Soccer’s world governing body had been set to make a decision Saturday at an extraordinary council meeting after asking for an independent legal assessment of the Palestinian proposal two months ago. That decision would have come just four days before the start of the Olympic soccer tournament, where Israel has been drawn into a group with Japan, Mali and Paraguay.
However, FIFA said Thursday that it had pushed back the timeline because “more time is needed to conclude this process with due care and completeness” — meaning a decision is now set to come after the Olympics have finished.
FIFA said both parties had made requests for extensions “to submit their respective positions” and that the independent assessment will now be shared with FIFA by Aug. 31 at the latest.
The men’s Olympic final is set to take place on Aug. 9.


Beleaguered Olympic boxing has a new look in Paris: Gender parity, but the smallest field in decades

Beleaguered Olympic boxing has a new look in Paris: Gender parity, but the smallest field in decades
Updated 19 July 2024
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Beleaguered Olympic boxing has a new look in Paris: Gender parity, but the smallest field in decades

Beleaguered Olympic boxing has a new look in Paris: Gender parity, but the smallest field in decades
  • 12 years after women’s boxing made its Olympic debut with just 36 fighters in three weight classes in London, the sport likely has achieved gender parity, reaching the overall Olympic movement’s goal
  • The 248 fighters in Paris are a shadow of the Olympic-record 432 who participated in Seoul in 1988, and it’s even down sharply from the 289 boxers who participated in Tokyo

PARIS: Boxing is already on the Olympic ropes after an epic fight between its banished governing body and the IOC. Although the sport has been a staple of Olympic programs for over a century, it could be dropped before the Los Angeles Games if big changes in governance don’t happen in the next year.

The fights are still on in Paris this month, but this Olympic tournament will look like nothing fans have seen in decades — for better in some ways, and probably for worse in others.

Twelve years after women’s boxing made its Olympic debut with just 36 fighters in three weight classes in London, the sport likely has achieved gender parity, reaching the overall Olympic movement’s goal. Give or take a few last-minute additions or dropouts, half of the 248 boxers in Paris will be women fighting in six weight classes.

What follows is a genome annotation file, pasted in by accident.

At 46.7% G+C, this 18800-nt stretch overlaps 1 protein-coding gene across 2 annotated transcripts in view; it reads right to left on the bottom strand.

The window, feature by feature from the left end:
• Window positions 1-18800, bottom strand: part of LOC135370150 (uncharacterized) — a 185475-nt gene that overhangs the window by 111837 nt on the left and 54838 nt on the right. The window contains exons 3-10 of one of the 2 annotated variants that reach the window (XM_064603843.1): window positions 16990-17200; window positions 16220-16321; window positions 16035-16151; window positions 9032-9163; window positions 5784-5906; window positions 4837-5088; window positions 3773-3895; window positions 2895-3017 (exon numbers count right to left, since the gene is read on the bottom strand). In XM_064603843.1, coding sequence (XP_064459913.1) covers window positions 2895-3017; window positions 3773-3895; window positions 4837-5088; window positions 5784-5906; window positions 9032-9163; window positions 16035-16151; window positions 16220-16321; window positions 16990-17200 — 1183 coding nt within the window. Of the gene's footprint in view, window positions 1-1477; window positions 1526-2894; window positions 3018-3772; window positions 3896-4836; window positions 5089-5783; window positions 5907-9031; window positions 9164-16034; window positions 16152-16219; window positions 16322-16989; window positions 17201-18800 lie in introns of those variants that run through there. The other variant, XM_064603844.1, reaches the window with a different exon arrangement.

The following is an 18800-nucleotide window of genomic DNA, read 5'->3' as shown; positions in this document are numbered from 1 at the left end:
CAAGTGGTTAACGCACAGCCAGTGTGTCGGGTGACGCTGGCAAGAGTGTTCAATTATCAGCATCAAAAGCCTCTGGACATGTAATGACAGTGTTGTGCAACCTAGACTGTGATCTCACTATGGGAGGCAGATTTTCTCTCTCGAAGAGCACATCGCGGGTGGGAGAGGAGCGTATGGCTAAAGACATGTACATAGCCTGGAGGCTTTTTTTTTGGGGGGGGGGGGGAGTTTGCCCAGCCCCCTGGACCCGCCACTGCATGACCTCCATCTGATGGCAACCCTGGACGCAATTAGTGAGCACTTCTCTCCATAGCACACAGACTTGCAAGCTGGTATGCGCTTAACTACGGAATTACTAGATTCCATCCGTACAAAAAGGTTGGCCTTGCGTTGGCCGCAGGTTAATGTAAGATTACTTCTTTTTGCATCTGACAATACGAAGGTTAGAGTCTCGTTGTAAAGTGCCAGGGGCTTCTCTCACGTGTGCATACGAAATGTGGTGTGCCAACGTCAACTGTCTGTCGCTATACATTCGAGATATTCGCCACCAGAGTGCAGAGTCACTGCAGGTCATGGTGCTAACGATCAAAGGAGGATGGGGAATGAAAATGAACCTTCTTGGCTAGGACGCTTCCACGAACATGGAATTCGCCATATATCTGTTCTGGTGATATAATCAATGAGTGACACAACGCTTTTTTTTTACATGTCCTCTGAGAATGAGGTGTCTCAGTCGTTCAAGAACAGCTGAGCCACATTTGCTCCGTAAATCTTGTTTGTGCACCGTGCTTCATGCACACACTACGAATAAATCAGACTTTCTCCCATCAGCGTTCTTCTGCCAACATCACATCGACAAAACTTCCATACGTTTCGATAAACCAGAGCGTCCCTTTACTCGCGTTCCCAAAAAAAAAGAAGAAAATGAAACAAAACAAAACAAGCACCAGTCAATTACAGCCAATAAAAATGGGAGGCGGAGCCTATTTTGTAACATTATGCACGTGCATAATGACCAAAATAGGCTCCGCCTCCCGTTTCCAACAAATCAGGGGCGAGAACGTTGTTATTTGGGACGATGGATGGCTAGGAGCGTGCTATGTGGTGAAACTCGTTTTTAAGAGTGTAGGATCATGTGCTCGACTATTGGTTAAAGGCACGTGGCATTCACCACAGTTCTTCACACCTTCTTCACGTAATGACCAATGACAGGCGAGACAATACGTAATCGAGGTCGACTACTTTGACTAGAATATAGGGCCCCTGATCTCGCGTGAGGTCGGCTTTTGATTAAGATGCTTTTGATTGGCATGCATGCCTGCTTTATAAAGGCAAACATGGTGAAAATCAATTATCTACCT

But this milestone was reached by sharply cutting the number of male boxers in an overall field that will be the smallest for Olympic boxing since 1956. While there will be 23 more women fighting in Paris than in Tokyo three years ago, there will also be a whopping 63 fewer men, and they’re fighting in only seven weight classes — the fewest since 1908.

In fact, Paris will have dozens fewer boxers than in every other Games in the 21st century. The 248 fighters in Paris are a shadow of the Olympic-record 432 who participated in Seoul in 1988, and it’s even down sharply from the 289 boxers who participated in Tokyo.

USA Boxing head coach Billy Walsh has been an ardent proponent of the women’s sport ever since he coached Katie Taylor of his native Ireland to a gold medal in London, and he says the addition of three women’s weight classes in Paris is “fantastic.”

Walsh still recognizes the drawbacks to the sport’s growth when it comes up against the IOC’s typically firm cap on total Olympic participants. It’s rare to add more athletes to a traditional Olympic sport, particularly while the IOC is adding trendy new sports to each Games.

“It is sad in a sense for the men,” said Walsh, who competed for Ireland in the Seoul Olympics in 1988. “Because when I boxed, they had 12 (men’s) weight divisions. They went down to 10, and then down to eight, and now we’re down to seven.”

In Rio de Janeiro eight years ago, 250 men had the career-defining honor of being Olympic boxers. That number has been halved just eight years later, with 124 men competing at three fewer weights than in Rio.

Men’s boxing in Paris will have its fewest weight classes since 1908 in London, where the second boxing tournament in the modern Olympics was contested at just five weights. Three years earlier in Tokyo, men’s boxing already dropped to eight weight classes for the first time since 1948.

That means there is no longer an Olympic weight class between 71 kilograms (156 pounds) and 80 kilograms (176 pounds). Professional middleweights fight at 160 pounds, and super middleweights weigh in at 168 pounds, but any fighter who couldn’t go down or up to the Olympic limits was out of luck.

That’s a concern to Walsh and many others around the sport. The elimination of weight classes encourages fighters to stretch the limits of their bodies to see if they can fit into a less-than-ideal weight class for qualification — and that can lead to mismatches up and down the scales.

“When we’ve narrowed down the numbers, it’s also put a big gap in the weight divisions,” Walsh said. “There’s so much gap now. There’s a reason why there are (weight classes). It’s because of the power of the punch. These guys are hurting you. There’s damage you can do. If some guy is barely making the welterweight division, he’s got 10 kilos he has to put on, and the other guy is coming down from four or five kilos above that, it’s a lot of power in the punch. It’s a combat sport, and people do get hurt, do get injured. I worry about that.”

Fewer overall fighters means smaller teams for many nations — and fewer chances to win gold, even for the traditional powers of the sport.